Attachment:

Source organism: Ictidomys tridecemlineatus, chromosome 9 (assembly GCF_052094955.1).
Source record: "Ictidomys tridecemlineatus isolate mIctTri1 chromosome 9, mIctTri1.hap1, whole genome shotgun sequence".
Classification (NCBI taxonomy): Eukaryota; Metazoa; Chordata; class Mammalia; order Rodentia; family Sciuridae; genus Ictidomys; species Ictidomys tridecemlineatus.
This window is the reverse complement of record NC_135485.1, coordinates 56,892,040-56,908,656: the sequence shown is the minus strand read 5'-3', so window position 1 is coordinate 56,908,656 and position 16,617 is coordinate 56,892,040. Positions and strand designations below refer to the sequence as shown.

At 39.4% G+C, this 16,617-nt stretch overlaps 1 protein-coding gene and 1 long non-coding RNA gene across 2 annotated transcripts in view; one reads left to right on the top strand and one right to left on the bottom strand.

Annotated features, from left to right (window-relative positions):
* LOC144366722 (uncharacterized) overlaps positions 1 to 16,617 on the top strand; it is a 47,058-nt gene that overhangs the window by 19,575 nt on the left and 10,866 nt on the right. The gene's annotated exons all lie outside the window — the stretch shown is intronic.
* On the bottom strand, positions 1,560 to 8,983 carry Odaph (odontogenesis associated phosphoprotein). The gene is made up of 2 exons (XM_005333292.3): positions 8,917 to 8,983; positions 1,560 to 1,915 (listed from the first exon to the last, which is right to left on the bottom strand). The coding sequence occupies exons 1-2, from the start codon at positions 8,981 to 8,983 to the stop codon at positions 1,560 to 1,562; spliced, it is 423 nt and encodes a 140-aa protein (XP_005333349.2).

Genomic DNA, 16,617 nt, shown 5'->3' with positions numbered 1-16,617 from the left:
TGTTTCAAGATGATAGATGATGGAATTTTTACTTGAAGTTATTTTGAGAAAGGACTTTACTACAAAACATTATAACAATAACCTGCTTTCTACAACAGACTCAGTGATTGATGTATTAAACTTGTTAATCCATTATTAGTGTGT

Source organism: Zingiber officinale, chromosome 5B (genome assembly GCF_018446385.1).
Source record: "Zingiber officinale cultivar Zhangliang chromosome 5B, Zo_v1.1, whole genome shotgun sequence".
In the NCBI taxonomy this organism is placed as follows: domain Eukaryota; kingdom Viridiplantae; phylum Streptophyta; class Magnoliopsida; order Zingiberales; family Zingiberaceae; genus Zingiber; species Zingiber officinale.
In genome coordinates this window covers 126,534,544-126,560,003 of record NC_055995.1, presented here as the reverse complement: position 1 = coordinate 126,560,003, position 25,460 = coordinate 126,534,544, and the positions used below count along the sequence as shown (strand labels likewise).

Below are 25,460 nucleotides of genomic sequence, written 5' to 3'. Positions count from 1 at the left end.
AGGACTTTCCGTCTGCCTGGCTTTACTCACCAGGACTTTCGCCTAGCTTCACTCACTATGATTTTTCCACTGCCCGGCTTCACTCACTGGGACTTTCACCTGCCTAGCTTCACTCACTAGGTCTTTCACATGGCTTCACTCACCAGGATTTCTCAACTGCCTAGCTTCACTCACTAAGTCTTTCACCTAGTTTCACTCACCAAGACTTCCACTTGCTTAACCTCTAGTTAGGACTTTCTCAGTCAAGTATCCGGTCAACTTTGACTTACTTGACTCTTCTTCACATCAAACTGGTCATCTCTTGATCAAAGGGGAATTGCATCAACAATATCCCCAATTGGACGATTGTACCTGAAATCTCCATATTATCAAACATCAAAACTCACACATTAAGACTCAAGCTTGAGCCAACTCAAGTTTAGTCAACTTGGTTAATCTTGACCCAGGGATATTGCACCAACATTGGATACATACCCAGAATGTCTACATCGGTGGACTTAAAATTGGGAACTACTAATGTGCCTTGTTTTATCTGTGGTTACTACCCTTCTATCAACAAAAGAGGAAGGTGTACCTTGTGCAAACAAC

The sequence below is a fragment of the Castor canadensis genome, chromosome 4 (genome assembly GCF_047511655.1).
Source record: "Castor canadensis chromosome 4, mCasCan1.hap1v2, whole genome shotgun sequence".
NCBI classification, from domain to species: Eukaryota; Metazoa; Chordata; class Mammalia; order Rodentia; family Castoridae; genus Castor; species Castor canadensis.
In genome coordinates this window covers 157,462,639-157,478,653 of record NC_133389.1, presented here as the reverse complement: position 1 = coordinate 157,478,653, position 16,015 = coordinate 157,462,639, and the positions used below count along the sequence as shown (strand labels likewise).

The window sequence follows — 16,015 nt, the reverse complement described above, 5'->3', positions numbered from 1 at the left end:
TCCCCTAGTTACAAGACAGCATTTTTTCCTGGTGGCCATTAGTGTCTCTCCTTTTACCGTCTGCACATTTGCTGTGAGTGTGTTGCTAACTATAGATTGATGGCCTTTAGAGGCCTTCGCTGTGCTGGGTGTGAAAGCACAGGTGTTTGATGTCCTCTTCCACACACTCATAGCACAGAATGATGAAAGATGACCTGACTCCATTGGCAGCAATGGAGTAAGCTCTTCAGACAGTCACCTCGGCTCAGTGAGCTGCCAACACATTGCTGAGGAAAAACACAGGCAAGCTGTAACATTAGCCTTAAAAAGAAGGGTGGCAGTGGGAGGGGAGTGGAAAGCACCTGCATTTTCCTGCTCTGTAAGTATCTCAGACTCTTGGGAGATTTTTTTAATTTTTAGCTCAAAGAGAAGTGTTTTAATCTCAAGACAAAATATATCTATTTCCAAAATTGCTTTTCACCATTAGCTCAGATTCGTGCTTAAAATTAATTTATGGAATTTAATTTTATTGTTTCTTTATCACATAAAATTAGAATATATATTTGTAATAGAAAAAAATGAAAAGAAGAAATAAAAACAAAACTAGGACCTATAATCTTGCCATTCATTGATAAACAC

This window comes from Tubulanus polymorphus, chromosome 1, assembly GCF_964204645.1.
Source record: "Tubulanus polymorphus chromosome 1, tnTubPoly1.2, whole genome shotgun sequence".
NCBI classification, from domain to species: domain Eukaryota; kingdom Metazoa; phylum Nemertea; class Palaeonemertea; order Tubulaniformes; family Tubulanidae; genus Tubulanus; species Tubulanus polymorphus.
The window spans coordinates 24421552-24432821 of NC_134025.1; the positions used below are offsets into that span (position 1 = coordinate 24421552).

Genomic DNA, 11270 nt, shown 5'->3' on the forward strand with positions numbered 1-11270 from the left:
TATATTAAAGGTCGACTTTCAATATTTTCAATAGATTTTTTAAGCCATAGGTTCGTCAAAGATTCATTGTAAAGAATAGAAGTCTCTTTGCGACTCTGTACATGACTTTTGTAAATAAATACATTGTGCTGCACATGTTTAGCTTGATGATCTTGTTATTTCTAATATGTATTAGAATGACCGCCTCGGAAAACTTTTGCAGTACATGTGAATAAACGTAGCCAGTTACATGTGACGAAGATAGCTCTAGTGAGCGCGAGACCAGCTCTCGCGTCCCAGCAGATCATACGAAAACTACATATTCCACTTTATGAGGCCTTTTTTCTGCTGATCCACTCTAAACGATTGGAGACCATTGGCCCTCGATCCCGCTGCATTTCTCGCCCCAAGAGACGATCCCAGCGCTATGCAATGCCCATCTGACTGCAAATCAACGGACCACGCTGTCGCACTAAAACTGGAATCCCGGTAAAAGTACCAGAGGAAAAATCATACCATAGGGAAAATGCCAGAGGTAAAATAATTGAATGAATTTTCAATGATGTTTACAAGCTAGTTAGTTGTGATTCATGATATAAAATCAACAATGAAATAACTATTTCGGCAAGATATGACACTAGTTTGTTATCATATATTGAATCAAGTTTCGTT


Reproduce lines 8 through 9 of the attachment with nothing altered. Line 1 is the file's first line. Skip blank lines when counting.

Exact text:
* On the bottom strand, positions 1,560 to 8,983 carry Odaph (odontogenesis associated phosphoprotein). The gene is made up of 2 exons (XM_005333292.3): positions 8,917 to 8,983; positions 1,560 to 1,915 (listed from the first exon to the last, which is right to left on the bottom strand). The coding sequence occupies exons 1-2, from the start codon at positions 8,981 to 8,983 to the stop codon at positions 1,560 to 1,562; spliced, it is 423 nt and encodes a 140-aa protein (XP_005333349.2).

Genomic DNA, 16,617 nt, shown 5'->3' with positions numbered 1-16,617 from the left: